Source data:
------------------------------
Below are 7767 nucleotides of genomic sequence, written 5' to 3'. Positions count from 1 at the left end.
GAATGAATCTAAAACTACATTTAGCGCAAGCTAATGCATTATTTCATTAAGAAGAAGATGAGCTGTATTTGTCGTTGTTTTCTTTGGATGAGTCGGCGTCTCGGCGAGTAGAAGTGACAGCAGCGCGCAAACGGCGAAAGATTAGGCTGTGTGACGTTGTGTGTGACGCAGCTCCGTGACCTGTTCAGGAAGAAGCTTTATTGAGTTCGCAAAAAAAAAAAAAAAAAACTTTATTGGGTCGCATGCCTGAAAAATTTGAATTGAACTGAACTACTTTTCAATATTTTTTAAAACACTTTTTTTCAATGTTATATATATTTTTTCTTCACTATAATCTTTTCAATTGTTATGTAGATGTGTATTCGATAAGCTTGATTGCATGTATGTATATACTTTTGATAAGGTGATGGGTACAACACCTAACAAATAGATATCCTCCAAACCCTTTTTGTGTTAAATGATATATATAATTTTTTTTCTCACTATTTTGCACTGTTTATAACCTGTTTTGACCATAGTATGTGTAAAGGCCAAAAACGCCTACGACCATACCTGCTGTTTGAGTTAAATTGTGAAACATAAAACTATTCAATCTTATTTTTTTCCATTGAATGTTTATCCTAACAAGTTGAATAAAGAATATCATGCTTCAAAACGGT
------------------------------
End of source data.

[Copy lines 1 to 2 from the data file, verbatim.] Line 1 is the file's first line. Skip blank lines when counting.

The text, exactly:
Below are 7767 nucleotides of genomic sequence, written 5' to 3'. Positions count from 1 at the left end.
GAATGAATCTAAAACTACATTTAGCGCAAGCTAATGCATTATTTCATTAAGAAGAAGATGAGCTGTATTTGTCGTTGTTTTCTTTGGATGAGTCGGCGTCTCGGCGAGTAGAAGTGACAGCAGCGCGCAAACGGCGAAAGATTAGGCTGTGTGACGTTGTGTGTGACGCAGCTCCGTGACCTGTTCAGGAAGAAGCTTTATTGAGTTCGCAAAAAAAAAAAAAAAAAACTTTATTGGGTCGCATGCCTGAAAAATTTGAATTGAACTGAACTACTTTTCAATATTTTTTAAAACACTTTTTTTCAATGTTATATATATTTTTTCTTCACTATAATCTTTTCAATTGTTATGTAGATGTGTATTCGATAAGCTTGATTGCATGTATGTATATACTTTTGATAAGGTGATGGGTACAACACCTAACAAATAGATATCCTCCAAACCCTTTTTGTGTTAAATGATATATATAATTTTTTTTCTCACTATTTTGCACTGTTTATAACCTGTTTTGACCATAGTATGTGTAAAGGCCAAAAACGCCTACGACCATACCTGCTGTTTGAGTTAAATTGTGAAACATAAAACTATTCAATCTTATTTTTTTCCATTGAATGTTTATCCTAACAAGTTGAATAAAGAATATCATGCTTCAAAACGGT